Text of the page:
Romeo and Juliet by William Shakespeare

538 Words Feb 23rd, 2018 2 Pages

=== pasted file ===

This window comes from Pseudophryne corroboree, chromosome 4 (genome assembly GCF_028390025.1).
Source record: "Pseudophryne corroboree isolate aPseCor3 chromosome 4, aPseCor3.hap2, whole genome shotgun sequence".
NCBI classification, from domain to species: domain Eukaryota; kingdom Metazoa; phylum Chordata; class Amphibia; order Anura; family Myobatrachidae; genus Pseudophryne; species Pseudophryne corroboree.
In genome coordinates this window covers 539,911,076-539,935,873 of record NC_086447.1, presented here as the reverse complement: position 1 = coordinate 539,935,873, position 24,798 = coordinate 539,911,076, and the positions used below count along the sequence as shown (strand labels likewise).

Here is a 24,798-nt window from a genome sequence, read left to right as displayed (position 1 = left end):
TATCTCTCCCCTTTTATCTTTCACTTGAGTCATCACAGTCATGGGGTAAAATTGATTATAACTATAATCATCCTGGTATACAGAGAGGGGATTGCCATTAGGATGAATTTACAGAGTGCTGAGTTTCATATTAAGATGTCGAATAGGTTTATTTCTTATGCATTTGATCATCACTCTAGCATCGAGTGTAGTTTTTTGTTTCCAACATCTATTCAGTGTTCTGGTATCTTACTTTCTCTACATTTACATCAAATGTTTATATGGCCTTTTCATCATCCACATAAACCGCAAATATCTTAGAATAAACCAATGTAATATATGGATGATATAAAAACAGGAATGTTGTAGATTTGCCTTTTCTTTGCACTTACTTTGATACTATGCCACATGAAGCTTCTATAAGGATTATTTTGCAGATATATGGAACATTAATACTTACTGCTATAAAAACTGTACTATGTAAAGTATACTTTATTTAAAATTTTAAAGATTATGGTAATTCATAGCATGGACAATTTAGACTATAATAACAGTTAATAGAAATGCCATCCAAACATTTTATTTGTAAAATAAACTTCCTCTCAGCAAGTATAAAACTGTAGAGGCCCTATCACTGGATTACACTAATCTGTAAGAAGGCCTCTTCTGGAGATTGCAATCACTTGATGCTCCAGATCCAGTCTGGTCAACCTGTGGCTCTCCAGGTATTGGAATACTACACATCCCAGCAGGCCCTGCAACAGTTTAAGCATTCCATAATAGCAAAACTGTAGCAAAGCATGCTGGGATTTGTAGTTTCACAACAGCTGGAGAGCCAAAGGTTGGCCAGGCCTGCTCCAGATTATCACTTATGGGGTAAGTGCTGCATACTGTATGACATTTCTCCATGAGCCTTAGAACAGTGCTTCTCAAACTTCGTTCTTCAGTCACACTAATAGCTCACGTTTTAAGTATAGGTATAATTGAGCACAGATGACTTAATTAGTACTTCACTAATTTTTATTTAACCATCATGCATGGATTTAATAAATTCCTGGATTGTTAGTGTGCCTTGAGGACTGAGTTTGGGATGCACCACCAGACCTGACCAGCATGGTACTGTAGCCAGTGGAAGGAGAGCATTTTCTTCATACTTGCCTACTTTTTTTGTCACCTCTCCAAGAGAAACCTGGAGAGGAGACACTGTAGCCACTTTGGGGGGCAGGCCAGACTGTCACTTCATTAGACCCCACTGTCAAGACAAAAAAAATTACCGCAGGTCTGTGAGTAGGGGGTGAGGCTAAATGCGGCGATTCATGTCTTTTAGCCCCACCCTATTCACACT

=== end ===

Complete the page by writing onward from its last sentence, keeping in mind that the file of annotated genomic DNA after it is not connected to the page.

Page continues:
It helps show the development of the foreshadowing of both Romeo and Juliet’s fate of their death. Mostly the duality shown is light vs. dark and good vs. evil duality, but other smaller hints of other duality themes are shown as well. Through these additions to the test, Shakespeare is able to better portray the development of themes in the following scenes. This passage contains a large amount of symbolism and imagery as well, constantly referring to the herbs and plants as Friar is looking in the field. But while there are two different duality examples, they are connected by how they both represent the overall good and bad present in the novel. This duality connects to the particular theme of the inevitability of fate. While fate is not always a bad thing, Friar Laurence sets it up as seemingly bad and almost evil, “And where the worser is predominant,” (II.iii.29) He remarks earlier in that passage as well that nothing cannot be put to both good and bad uses, so he overall is saying that the fate at the moment is seemingly evil, but that Romeo and Juliet can turn the situation around to make it look better than it does. Going back the line about how the bad usually takes control, in the way that the two lovers are handling the situation, they only see it as bad and not the good that it has the ability to be. Duality revels that the Friar’s character is wise and mature in comparison to Romeo…